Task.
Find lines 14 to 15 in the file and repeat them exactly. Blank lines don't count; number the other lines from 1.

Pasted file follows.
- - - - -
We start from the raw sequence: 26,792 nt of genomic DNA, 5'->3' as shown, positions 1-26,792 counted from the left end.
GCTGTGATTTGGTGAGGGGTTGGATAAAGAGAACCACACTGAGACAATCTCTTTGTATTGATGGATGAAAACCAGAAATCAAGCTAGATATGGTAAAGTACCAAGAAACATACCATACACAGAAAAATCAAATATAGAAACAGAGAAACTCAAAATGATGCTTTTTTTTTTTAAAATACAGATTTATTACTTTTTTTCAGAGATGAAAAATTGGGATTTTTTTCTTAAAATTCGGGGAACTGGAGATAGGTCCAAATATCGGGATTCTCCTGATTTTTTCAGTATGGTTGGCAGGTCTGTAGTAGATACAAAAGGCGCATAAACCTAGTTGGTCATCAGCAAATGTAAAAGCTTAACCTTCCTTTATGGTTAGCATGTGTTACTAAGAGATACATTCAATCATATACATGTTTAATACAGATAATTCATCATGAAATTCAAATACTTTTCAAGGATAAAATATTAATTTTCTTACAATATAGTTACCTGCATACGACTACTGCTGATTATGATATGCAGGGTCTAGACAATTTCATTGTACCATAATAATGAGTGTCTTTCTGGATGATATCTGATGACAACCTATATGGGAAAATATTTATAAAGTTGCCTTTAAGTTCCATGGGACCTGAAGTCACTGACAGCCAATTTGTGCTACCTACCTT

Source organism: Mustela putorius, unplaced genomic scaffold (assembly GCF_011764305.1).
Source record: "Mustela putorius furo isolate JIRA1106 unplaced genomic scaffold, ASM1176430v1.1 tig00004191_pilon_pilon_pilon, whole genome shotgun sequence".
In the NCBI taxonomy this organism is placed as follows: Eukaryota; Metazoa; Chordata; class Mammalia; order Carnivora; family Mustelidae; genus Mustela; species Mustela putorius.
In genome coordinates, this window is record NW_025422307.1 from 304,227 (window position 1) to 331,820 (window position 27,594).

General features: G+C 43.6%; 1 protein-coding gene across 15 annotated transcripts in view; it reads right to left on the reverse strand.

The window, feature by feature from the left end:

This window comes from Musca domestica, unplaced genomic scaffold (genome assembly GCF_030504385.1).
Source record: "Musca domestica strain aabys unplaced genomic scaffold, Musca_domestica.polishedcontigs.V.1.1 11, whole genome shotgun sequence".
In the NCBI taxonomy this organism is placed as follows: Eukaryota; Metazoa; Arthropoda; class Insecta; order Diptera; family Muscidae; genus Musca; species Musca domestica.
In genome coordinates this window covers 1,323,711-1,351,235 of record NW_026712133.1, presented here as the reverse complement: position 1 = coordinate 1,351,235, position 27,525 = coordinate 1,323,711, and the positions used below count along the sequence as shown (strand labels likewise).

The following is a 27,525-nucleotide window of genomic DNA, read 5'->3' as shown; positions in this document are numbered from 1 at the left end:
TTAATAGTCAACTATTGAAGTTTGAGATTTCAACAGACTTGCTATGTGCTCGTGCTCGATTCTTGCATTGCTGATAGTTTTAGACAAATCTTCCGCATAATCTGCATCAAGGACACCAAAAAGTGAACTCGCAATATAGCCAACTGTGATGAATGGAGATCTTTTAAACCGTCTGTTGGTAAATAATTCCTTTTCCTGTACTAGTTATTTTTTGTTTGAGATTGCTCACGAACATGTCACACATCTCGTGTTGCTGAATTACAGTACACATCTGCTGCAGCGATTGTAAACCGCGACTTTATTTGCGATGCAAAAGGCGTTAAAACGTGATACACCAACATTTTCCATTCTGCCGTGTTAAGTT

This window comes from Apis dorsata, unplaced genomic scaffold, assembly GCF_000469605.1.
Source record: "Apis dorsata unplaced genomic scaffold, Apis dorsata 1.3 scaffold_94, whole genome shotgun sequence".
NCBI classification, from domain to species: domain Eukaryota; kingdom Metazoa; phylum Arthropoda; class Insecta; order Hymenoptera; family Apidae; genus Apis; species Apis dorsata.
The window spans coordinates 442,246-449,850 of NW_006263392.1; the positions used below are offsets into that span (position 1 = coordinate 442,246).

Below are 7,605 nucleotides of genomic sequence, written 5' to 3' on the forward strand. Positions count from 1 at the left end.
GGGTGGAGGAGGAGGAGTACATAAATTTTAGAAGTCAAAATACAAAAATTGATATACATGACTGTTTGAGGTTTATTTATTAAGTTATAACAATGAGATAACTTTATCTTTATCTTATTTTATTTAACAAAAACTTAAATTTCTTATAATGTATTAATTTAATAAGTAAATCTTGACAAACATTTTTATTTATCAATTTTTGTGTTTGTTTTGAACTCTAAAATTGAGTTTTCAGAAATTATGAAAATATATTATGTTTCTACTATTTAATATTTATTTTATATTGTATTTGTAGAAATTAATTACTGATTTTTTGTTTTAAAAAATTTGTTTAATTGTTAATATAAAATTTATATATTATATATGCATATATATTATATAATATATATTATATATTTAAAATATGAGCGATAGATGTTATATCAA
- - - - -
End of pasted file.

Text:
TTAATAGTCAACTATTGAAGTTTGAGATTTCAACAGACTTGCTATGTGCTCGTGCTCGATTCTTGCATTGCTGATAGTTTTAGACAAATCTTCCGCATAATCTGCATCAAGGACACCAAAAAGTGAACTCGCAATATAGCCAACTGTGATGAATGGAGATCTTTTAAACCGTCTGTTGGTAAATAATTCCTTTTCCTGTACTAGTTATTTTTTGTTTGAGATTGCTCACGAACATGTCACACATCTCGTGTTGCTGAATTACAGTACACATCTGCTGCAGCGATTGTAAACCGCGACTTTATTTGCGATGCAAAAGGCGTTAAAACGTGATACACCAACATTTTCCATTCTGCCGTGTTAAGTT

This window comes from Apis dorsata, unplaced genomic scaffold, assembly GCF_000469605.1.